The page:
Brookfield Infrastructure Partners (BIP), originally recommended by Tom Hutchinson in Cabot Dividend Investor for his Dividend Growth Tier, just continues to climb, no matter the market conditions. The stock seems hell-bent on topping 52-week highs above 45. We’ll see if it can get there. Here are Tom’s latest thoughts on the stock: “This infrastructure partnership might be the perfect income stock for the current environment. It has highly defensive and recession-resistant earnings with inflation adjustments built into its contracts. The partnership also announced a joint venture with Intel to fund a $30 billion semiconductor fabrication plant in Arizona. It’s certainly a timely investment after the passage of the CHIPS Act and should get some generous government subsidies. Brookfield has been phenomenal at finding great investments over the years that are accretive and boost the stock price. The deal with Brookfield also makes me feel better about Intel. BIP spiked higher on the news. It’s been on a torrid uptrend since mid-July and may be moving to a new high. (This security generates a K-1 form at tax time).” BUY
Centrus Energy (LEU), originally recommended by Carl Delfeld in Cabot Explorer, was back with a vengeance after a down week, hitting new highs above 47 this morning after rising more than 10% in early trading. Why the strength? Probably because Centrus Energy is a nuclear energy provider, and that’s a good thing to be right now as last week Japanese Prime Minister Kishida Fudio lifted his country’s years-old ban on nuclear power plants, permitting idled power plants to be re-started and new, next-generation reactors built. The U.S. has been in an even longer holding pattern on nuclear, though that’s about to change too. As Carl wrote in his update last week, “The United States has 94 reactors that generate about 20% of our electricity but we have not built one new plant in the last 25 years. Nuclear power provides more than 50% of U.S. emission-free energy, and more than all other sources such as wind, solar and hydroelectric, combined, according to the Department of Energy. Centrus stock is still trading way off its 52-week high” above 85.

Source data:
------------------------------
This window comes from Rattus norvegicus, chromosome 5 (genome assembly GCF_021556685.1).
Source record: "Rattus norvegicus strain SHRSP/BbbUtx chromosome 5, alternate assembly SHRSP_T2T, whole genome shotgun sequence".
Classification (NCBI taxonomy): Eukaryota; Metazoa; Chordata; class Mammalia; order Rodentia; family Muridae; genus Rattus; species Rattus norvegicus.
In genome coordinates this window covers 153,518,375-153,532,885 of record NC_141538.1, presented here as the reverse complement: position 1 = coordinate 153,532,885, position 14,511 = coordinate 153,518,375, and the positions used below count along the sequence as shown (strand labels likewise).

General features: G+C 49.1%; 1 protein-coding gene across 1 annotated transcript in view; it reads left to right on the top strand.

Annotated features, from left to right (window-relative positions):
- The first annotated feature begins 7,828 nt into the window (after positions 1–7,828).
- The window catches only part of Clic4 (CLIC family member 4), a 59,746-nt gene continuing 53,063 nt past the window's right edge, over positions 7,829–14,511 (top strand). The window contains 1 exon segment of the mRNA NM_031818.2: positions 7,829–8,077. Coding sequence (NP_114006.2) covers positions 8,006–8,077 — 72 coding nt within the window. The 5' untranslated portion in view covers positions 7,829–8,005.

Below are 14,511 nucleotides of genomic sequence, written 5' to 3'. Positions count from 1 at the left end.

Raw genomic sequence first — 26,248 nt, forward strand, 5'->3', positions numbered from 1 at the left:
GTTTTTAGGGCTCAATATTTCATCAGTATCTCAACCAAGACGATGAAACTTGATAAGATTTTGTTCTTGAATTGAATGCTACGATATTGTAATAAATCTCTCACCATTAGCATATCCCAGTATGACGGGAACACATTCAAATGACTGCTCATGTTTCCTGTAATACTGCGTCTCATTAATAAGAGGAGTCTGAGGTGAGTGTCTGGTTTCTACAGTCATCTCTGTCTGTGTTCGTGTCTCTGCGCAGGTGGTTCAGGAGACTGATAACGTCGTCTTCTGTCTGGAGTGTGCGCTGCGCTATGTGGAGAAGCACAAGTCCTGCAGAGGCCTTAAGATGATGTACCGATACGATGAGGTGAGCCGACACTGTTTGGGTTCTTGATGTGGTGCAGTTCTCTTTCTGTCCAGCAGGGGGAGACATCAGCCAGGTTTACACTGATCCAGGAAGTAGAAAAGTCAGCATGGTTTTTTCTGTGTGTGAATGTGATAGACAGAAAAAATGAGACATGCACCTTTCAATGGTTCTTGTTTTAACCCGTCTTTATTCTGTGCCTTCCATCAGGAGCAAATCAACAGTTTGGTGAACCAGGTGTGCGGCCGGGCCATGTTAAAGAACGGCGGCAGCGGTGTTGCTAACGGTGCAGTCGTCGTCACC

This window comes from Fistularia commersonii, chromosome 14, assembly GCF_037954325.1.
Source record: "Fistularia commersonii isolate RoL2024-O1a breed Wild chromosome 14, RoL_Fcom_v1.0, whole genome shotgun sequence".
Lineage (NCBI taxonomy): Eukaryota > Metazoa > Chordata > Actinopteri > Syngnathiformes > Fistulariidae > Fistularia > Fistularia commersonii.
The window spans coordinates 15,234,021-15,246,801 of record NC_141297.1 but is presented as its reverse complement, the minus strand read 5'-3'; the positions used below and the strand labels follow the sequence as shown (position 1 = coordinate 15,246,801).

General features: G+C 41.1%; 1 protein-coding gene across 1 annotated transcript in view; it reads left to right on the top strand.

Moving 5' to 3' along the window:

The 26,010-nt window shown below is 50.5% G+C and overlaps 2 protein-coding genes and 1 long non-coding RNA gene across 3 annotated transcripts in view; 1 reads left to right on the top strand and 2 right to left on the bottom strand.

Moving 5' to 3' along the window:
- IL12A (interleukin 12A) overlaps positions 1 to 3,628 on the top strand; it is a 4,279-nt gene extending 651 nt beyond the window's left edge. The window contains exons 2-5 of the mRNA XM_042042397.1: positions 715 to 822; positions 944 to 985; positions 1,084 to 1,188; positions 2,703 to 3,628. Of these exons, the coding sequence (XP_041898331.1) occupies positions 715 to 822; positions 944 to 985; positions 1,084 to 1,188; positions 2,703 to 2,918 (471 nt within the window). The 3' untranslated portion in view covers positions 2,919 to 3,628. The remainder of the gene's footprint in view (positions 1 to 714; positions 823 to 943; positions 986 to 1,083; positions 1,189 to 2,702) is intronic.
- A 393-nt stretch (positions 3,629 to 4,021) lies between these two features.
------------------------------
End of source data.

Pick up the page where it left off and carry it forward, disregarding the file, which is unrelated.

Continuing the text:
LEU is currently our best performer, as we’re up 72% in the month since we recommended it. Given the volatility over the last couple weeks, it might be worth booking some profits while the going’s good and selling a portion of your original position, at least if you bought right after we recommended the stock. Otherwise, LEU remains a very strong buy. BUY
Cisco Systems (CSCO), originally recommended by Bruce Kaser in the Growth/Income Portfolio of Cabot Undervalued Stocks Advisor, had a rough week after some slow-but-steady momentum over the previous month and a half. After topping out at 49 it’s now back down to 45 and threatening to bump up against August support. We’ll keep it at hold to see if it bounces—perhaps this was just a bad, market-fueled week. CSCO does remain north of its 50-day moving average, after all. If it has another bad week, we’ll probably sell, given that it’s the biggest loser in our portfolio. For his part, Bruce still likes the stock, and is maintaining a price target of 66, 46% higher than current prices. The 3.3% dividend yield helps too. HOLD
Cleveland-Cliffs (CLF), originally recommended by Clif Droke in his Sector Xpress Gold & Metals Advisor, had a rough first week in the portfolio but bounced back quite nicely last week, which is particularly encouraging in the face of a down week for the market. In his latest update, Clif wrote, “Cleveland Cliffs, North America’s largest flat-rolled steel and iron ore pellet maker, just reported mostly upbeat second-quarter earnings. The company, which enjoys a leadership position in providing steel for the U.S. automotive industry, expects the enormous backlog for vehicles will result in higher steel demand in the coming quarters, which could help push prices for the metal higher. Last week, the company increased spot market basis prices for all carbon steel hot rolled, cold rolled and coated steel products by a minimum of $75 per ton, according to Dow Jones. The higher prices are effective immediately with new orders in North America. With more exposure to the auto industry than any other steelmaker, analysts are speculating that the firm’s spot market price hike could mean that the stalled production rates of recent months are improving.” BUY